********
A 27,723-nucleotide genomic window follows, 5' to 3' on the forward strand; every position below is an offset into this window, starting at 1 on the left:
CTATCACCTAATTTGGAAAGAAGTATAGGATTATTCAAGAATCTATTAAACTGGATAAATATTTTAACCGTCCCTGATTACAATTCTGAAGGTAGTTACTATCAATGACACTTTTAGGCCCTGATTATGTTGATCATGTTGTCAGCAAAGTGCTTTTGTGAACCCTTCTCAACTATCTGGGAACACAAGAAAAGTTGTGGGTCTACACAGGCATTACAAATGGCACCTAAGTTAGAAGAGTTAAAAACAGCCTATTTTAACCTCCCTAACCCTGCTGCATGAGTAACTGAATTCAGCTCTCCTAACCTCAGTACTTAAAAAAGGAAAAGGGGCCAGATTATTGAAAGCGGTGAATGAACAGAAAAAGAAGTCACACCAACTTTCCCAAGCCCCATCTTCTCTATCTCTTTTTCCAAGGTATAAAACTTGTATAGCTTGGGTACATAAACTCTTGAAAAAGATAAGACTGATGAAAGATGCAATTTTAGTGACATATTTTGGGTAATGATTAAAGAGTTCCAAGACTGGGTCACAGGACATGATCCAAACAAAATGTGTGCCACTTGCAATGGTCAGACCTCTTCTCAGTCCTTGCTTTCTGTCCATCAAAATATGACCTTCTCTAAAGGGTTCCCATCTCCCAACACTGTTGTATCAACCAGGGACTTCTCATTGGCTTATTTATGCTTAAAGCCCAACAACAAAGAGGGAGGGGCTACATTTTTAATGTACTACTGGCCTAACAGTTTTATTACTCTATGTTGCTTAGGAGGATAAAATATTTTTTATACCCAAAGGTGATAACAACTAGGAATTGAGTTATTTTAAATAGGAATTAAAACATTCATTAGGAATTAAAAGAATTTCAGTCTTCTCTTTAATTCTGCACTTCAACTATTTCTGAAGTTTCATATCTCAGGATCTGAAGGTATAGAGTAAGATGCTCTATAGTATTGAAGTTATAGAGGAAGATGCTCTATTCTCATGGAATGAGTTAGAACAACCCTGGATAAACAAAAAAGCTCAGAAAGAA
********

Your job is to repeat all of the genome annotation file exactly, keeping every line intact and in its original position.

A 27,723-nucleotide genomic window follows, 5' to 3' on the forward strand; every position below is an offset into this window, starting at 1 on the left:
CTATCACCTAATTTGGAAAGAAGTATAGGATTATTCAAGAATCTATTAAACTGGATAAATATTTTAACCGTCCCTGATTACAATTCTGAAGGTAGTTACTATCAATGACACTTTTAGGCCCTGATTATGTTGATCATGTTGTCAGCAAAGTGCTTTTGTGAACCCTTCTCAACTATCTGGGAACACAAGAAAAGTTGTGGGTCTACACAGGCATTACAAATGGCACCTAAGTTAGAAGAGTTAAAAACAGCCTATTTTAACCTCCCTAACCCTGCTGCATGAGTAACTGAATTCAGCTCTCCTAACCTCAGTACTTAAAAAAGGAAAAGGGGCCAGATTATTGAAAGCGGTGAATGAACAGAAAAAGAAGTCACACCAACTTTCCCAAGCCCCATCTTCTCTATCTCTTTTTCCAAGGTATAAAACTTGTATAGCTTGGGTACATAAACTCTTGAAAAAGATAAGACTGATGAAAGATGCAATTTTAGTGACATATTTTGGGTAATGATTAAAGAGTTCCAAGACTGGGTCACAGGACATGATCCAAACAAAATGTGTGCCACTTGCAATGGTCAGACCTCTTCTCAGTCCTTGCTTTCTGTCCATCAAAATATGACCTTCTCTAAAGGGTTCCCATCTCCCAACACTGTTGTATCAACCAGGGACTTCTCATTGGCTTATTTATGCTTAAAGCCCAACAACAAAGAGGGAGGGGCTACATTTTTAATGTACTACTGGCCTAACAGTTTTATTACTCTATGTTGCTTAGGAGGATAAAATATTTTTTATACCCAAAGGTGATAACAACTAGGAATTGAGTTATTTTAAATAGGAATTAAAACATTCATTAGGAATTAAAAGAATTTCAGTCTTCTCTTTAATTCTGCACTTCAACTATTTCTGAAGTTTCATATCTCAGGATCTGAAGGTATAGAGTAAGATGCTCTATAGTATTGAAGTTATAGAGGAAGATGCTCTATTCTCATGGAATGAGTTAGAACAACCCTGGATAAACAAAAAAGCTCAGAAAGAA